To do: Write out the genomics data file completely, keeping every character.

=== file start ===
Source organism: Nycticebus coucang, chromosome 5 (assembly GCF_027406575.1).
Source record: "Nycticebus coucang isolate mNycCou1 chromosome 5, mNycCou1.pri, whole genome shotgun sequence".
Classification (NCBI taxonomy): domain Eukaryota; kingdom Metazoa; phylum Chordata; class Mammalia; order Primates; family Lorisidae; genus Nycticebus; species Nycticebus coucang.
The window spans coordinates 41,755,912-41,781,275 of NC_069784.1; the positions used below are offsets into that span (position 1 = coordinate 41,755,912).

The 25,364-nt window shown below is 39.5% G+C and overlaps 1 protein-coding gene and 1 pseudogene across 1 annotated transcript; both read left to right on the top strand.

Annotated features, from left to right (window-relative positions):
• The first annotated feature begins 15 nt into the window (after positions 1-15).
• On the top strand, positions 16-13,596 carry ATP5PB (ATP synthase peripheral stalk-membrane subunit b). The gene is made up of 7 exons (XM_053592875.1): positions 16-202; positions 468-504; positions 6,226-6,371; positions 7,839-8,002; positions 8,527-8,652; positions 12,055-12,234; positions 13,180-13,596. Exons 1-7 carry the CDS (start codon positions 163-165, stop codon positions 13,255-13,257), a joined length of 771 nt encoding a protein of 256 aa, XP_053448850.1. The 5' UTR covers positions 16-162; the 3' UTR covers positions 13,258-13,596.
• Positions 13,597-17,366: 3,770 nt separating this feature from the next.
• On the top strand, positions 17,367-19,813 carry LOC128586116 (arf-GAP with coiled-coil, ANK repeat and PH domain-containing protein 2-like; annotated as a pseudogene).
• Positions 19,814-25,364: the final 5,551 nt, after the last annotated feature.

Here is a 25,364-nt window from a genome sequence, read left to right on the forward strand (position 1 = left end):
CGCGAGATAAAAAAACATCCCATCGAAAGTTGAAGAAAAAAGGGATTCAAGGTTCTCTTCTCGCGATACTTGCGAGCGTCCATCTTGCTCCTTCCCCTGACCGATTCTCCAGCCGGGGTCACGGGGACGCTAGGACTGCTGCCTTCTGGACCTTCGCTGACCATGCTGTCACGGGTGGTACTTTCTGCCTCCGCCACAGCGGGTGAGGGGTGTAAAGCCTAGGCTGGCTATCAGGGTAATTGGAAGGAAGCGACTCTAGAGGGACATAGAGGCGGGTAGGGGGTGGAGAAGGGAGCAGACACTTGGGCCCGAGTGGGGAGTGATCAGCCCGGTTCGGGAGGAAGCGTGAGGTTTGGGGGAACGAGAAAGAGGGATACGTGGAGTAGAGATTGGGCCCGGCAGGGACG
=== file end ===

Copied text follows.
Source organism: Nycticebus coucang, chromosome 5 (assembly GCF_027406575.1).
Source record: "Nycticebus coucang isolate mNycCou1 chromosome 5, mNycCou1.pri, whole genome shotgun sequence".
Classification (NCBI taxonomy): domain Eukaryota; kingdom Metazoa; phylum Chordata; class Mammalia; order Primates; family Lorisidae; genus Nycticebus; species Nycticebus coucang.
The window spans coordinates 41,755,912-41,781,275 of NC_069784.1; the positions used below are offsets into that span (position 1 = coordinate 41,755,912).

The 25,364-nt window shown below is 39.5% G+C and overlaps 1 protein-coding gene and 1 pseudogene across 1 annotated transcript; both read left to right on the top strand.

Annotated features, from left to right (window-relative positions):
• The first annotated feature begins 15 nt into the window (after positions 1-15).
• On the top strand, positions 16-13,596 carry ATP5PB (ATP synthase peripheral stalk-membrane subunit b). The gene is made up of 7 exons (XM_053592875.1): positions 16-202; positions 468-504; positions 6,226-6,371; positions 7,839-8,002; positions 8,527-8,652; positions 12,055-12,234; positions 13,180-13,596. Exons 1-7 carry the CDS (start codon positions 163-165, stop codon positions 13,255-13,257), a joined length of 771 nt encoding a protein of 256 aa, XP_053448850.1. The 5' UTR covers positions 16-162; the 3' UTR covers positions 13,258-13,596.
• Positions 13,597-17,366: 3,770 nt separating this feature from the next.
• On the top strand, positions 17,367-19,813 carry LOC128586116 (arf-GAP with coiled-coil, ANK repeat and PH domain-containing protein 2-like; annotated as a pseudogene).
• Positions 19,814-25,364: the final 5,551 nt, after the last annotated feature.

Here is a 25,364-nt window from a genome sequence, read left to right on the forward strand (position 1 = left end):
CGCGAGATAAAAAAACATCCCATCGAAAGTTGAAGAAAAAAGGGATTCAAGGTTCTCTTCTCGCGATACTTGCGAGCGTCCATCTTGCTCCTTCCCCTGACCGATTCTCCAGCCGGGGTCACGGGGACGCTAGGACTGCTGCCTTCTGGACCTTCGCTGACCATGCTGTCACGGGTGGTACTTTCTGCCTCCGCCACAGCGGGTGAGGGGTGTAAAGCCTAGGCTGGCTATCAGGGTAATTGGAAGGAAGCGACTCTAGAGGGACATAGAGGCGGGTAGGGGGTGGAGAAGGGAGCAGACACTTGGGCCCGAGTGGGGAGTGATCAGCCCGGTTCGGGAGGAAGCGTGAGGTTTGGGGGAACGAGAAAGAGGGATACGTGGAGTAGAGATTGGGCCCGGCAGGGACG